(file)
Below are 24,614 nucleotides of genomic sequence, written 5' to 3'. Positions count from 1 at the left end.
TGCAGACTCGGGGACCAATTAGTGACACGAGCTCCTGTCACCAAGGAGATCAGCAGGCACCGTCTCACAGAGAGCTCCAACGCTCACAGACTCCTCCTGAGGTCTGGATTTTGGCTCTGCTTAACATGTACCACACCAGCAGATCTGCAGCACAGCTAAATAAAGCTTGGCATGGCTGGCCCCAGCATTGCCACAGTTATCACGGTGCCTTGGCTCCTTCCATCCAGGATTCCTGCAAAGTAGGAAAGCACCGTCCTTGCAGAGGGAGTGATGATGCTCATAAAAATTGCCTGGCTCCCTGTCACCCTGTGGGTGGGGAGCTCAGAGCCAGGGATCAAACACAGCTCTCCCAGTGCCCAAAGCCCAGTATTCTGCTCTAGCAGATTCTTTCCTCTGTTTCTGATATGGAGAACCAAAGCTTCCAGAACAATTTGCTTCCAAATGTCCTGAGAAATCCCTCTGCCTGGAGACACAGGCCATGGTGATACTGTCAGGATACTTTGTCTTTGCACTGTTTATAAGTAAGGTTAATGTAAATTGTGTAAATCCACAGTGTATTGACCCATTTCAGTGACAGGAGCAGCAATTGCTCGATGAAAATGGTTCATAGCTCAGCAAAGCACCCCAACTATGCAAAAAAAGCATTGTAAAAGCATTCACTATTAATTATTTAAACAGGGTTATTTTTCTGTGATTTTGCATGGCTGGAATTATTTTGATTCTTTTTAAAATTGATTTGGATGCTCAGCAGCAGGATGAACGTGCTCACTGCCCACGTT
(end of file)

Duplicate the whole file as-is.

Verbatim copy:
Below are 24,614 nucleotides of genomic sequence, written 5' to 3'. Positions count from 1 at the left end.
TGCAGACTCGGGGACCAATTAGTGACACGAGCTCCTGTCACCAAGGAGATCAGCAGGCACCGTCTCACAGAGAGCTCCAACGCTCACAGACTCCTCCTGAGGTCTGGATTTTGGCTCTGCTTAACATGTACCACACCAGCAGATCTGCAGCACAGCTAAATAAAGCTTGGCATGGCTGGCCCCAGCATTGCCACAGTTATCACGGTGCCTTGGCTCCTTCCATCCAGGATTCCTGCAAAGTAGGAAAGCACCGTCCTTGCAGAGGGAGTGATGATGCTCATAAAAATTGCCTGGCTCCCTGTCACCCTGTGGGTGGGGAGCTCAGAGCCAGGGATCAAACACAGCTCTCCCAGTGCCCAAAGCCCAGTATTCTGCTCTAGCAGATTCTTTCCTCTGTTTCTGATATGGAGAACCAAAGCTTCCAGAACAATTTGCTTCCAAATGTCCTGAGAAATCCCTCTGCCTGGAGACACAGGCCATGGTGATACTGTCAGGATACTTTGTCTTTGCACTGTTTATAAGTAAGGTTAATGTAAATTGTGTAAATCCACAGTGTATTGACCCATTTCAGTGACAGGAGCAGCAATTGCTCGATGAAAATGGTTCATAGCTCAGCAAAGCACCCCAACTATGCAAAAAAAGCATTGTAAAAGCATTCACTATTAATTATTTAAACAGGGTTATTTTTCTGTGATTTTGCATGGCTGGAATTATTTTGATTCTTTTTAAAATTGATTTGGATGCTCAGCAGCAGGATGAACGTGCTCACTGCCCACGTT